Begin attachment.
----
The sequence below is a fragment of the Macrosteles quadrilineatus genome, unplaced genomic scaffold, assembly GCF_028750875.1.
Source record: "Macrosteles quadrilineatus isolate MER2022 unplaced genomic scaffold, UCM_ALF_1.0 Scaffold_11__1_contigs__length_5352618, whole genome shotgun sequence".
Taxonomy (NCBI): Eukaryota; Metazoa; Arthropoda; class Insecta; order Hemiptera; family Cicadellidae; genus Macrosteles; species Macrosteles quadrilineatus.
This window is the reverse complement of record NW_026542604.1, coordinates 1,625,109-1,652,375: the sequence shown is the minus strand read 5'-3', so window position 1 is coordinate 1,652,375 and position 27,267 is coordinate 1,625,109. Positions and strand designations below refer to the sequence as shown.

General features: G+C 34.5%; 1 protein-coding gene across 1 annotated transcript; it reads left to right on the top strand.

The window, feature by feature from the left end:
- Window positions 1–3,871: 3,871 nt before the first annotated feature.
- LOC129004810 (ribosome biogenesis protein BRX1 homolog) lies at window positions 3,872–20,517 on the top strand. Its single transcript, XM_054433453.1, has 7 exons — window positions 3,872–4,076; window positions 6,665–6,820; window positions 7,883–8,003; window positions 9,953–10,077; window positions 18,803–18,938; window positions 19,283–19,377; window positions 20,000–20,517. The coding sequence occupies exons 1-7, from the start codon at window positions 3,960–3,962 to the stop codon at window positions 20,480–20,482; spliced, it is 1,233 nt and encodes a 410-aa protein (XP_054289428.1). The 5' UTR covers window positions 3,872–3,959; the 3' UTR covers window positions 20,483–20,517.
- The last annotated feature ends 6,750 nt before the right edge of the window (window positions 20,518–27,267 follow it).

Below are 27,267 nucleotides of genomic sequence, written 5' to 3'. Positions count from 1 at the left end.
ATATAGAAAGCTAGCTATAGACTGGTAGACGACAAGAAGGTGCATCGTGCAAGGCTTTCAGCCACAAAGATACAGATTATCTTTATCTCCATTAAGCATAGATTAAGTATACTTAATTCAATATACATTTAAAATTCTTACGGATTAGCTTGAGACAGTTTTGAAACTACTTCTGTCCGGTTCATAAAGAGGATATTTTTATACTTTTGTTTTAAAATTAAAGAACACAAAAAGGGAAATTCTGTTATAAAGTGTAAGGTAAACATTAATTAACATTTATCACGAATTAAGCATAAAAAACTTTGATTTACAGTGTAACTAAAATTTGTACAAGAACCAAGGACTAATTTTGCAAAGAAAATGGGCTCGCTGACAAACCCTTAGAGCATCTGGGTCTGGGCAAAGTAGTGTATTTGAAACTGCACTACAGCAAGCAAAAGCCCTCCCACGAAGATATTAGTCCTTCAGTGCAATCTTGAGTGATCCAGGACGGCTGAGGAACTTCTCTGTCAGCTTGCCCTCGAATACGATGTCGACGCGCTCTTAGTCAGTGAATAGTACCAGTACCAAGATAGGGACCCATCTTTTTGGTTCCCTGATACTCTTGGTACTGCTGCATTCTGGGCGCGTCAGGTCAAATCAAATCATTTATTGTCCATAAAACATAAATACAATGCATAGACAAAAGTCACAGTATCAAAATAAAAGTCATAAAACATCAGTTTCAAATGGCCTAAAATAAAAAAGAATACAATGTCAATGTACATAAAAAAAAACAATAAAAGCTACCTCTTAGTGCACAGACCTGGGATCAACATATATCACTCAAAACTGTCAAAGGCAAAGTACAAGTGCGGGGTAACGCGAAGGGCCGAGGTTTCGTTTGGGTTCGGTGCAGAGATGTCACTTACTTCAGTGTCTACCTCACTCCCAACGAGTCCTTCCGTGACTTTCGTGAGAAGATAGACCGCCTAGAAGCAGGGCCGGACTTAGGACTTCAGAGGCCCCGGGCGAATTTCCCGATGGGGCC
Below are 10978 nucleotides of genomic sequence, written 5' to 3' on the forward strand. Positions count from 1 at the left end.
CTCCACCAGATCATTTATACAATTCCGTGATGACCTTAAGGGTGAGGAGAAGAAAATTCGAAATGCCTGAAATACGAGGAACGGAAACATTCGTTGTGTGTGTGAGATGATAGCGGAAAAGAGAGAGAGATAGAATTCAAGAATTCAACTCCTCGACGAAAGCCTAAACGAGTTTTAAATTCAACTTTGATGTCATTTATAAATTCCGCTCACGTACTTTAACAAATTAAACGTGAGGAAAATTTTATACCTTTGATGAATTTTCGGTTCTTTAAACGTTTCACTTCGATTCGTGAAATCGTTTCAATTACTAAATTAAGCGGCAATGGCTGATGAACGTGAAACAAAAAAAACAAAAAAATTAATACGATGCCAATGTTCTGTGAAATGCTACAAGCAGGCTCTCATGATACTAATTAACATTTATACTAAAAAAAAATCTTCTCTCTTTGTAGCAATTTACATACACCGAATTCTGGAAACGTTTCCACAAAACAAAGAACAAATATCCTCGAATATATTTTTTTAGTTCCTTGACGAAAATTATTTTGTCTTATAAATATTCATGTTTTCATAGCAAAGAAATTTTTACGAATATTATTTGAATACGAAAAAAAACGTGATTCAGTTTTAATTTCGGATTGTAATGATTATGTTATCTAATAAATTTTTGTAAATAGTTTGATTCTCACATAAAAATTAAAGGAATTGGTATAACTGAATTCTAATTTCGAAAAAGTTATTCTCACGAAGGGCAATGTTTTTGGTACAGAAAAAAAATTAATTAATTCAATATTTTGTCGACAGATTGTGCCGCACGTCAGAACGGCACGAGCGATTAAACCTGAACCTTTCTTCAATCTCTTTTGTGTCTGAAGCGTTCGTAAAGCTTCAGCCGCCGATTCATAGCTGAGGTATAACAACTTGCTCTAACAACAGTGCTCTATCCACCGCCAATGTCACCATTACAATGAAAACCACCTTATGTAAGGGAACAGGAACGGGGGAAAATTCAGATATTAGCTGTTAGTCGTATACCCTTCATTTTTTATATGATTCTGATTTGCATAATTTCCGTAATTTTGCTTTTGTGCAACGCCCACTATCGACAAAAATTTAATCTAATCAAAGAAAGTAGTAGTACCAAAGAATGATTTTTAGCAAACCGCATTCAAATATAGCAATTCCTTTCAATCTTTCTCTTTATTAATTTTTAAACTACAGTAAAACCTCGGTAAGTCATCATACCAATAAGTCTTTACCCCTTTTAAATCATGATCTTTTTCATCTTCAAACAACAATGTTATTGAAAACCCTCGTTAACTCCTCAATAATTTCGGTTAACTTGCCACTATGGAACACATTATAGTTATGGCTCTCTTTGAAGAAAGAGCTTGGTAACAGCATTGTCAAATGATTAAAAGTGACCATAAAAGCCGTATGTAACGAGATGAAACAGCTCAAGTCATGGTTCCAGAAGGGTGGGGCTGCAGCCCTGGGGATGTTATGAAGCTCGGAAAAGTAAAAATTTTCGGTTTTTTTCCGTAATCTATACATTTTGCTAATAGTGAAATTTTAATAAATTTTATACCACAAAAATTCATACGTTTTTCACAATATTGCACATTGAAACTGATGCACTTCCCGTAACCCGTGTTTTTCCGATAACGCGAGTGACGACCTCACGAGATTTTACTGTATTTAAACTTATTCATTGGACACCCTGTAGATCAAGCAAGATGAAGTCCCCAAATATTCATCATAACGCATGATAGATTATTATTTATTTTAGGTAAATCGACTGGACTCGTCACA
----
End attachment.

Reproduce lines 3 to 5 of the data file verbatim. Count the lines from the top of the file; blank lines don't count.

Taxonomy (NCBI): Eukaryota; Metazoa; Arthropoda; class Insecta; order Hemiptera; family Cicadellidae; genus Macrosteles; species Macrosteles quadrilineatus.
This window is the reverse complement of record NW_026542604.1, coordinates 1,625,109-1,652,375: the sequence shown is the minus strand read 5'-3', so window position 1 is coordinate 1,652,375 and position 27,267 is coordinate 1,625,109. Positions and strand designations below refer to the sequence as shown.

General features: G+C 34.5%; 1 protein-coding gene across 1 annotated transcript; it reads left to right on the top strand.